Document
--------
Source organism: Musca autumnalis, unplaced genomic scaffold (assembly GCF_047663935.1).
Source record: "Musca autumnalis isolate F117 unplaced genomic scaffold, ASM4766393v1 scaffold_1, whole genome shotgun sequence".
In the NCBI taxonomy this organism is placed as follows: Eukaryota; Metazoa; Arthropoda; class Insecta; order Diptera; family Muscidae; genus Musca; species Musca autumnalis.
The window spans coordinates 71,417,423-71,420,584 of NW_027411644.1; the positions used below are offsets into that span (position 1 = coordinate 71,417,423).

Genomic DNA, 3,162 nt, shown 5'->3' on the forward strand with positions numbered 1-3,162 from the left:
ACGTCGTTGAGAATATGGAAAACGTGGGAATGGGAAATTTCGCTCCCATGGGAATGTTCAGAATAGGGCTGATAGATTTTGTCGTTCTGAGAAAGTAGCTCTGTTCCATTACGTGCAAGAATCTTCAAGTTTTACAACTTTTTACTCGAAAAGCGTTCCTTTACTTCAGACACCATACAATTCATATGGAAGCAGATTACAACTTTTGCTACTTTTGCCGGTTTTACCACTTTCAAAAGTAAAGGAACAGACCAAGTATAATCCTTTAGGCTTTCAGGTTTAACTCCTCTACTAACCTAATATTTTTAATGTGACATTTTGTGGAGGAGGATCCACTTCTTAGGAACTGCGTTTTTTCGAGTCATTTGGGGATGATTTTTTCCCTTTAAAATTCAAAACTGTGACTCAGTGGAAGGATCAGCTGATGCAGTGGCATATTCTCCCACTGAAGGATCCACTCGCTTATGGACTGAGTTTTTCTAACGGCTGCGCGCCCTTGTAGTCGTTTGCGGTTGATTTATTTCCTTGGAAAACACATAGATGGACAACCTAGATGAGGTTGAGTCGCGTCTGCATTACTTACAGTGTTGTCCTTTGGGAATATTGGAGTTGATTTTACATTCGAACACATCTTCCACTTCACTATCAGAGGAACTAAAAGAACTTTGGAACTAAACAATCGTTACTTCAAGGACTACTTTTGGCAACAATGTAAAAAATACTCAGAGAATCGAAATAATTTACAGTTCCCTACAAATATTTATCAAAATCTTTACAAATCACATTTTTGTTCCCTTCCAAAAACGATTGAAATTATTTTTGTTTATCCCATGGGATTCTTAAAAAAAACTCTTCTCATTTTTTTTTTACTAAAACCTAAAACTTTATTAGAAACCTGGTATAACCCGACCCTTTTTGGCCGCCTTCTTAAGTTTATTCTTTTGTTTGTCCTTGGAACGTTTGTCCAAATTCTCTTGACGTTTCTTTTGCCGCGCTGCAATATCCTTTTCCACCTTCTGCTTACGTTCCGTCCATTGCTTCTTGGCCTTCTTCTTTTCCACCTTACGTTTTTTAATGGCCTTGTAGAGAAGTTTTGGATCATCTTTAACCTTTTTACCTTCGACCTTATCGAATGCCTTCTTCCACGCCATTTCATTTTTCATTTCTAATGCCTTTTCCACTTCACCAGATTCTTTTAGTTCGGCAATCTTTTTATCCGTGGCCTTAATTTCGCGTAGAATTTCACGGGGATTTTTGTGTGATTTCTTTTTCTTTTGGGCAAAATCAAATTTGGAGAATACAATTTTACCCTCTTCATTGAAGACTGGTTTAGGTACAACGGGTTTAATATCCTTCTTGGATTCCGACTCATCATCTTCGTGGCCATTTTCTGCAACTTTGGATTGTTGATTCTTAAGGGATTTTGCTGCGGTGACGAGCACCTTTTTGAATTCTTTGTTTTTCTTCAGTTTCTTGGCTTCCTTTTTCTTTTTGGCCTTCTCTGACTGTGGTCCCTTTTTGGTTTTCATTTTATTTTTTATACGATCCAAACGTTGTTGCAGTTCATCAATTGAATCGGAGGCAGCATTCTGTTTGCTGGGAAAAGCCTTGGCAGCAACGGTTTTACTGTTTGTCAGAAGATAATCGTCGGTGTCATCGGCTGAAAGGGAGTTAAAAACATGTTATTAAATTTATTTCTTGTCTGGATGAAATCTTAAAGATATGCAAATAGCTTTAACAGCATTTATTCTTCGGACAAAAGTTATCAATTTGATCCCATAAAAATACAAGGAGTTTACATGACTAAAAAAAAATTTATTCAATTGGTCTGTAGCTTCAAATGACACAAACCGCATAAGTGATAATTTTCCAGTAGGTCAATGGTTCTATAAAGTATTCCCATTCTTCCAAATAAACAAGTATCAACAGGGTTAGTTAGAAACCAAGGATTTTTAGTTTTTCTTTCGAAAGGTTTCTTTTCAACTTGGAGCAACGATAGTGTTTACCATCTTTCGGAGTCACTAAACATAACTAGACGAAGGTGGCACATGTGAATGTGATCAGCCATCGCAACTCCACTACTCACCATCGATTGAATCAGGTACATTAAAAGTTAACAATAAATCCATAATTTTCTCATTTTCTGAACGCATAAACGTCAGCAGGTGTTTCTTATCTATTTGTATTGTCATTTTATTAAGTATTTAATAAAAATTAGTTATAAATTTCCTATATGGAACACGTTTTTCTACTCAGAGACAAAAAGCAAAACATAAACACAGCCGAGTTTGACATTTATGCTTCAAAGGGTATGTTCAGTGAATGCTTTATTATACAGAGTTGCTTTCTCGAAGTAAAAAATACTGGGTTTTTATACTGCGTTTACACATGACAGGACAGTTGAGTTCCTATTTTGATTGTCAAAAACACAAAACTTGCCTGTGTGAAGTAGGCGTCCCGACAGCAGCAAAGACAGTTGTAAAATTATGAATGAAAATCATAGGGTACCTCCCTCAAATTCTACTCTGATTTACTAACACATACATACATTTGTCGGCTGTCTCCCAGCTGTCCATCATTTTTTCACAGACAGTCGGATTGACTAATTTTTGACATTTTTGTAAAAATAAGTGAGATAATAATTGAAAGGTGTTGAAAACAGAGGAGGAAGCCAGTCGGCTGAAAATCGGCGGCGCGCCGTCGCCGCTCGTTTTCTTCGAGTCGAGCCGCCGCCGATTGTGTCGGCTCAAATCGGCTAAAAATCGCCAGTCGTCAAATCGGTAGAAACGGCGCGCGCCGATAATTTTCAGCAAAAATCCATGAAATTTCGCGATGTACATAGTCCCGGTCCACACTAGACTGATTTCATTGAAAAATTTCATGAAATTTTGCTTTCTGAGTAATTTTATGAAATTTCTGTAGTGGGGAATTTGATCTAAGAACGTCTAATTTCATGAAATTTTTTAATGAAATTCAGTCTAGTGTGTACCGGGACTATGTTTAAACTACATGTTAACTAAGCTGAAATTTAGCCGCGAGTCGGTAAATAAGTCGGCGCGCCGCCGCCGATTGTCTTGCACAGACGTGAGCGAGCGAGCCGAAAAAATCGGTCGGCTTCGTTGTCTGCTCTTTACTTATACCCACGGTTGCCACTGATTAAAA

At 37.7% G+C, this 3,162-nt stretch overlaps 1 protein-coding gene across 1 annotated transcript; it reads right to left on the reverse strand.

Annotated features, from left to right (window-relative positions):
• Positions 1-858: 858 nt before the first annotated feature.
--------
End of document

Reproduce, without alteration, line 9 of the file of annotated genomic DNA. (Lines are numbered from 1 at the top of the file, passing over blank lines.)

• Positions 1-858: 858 nt before the first annotated feature.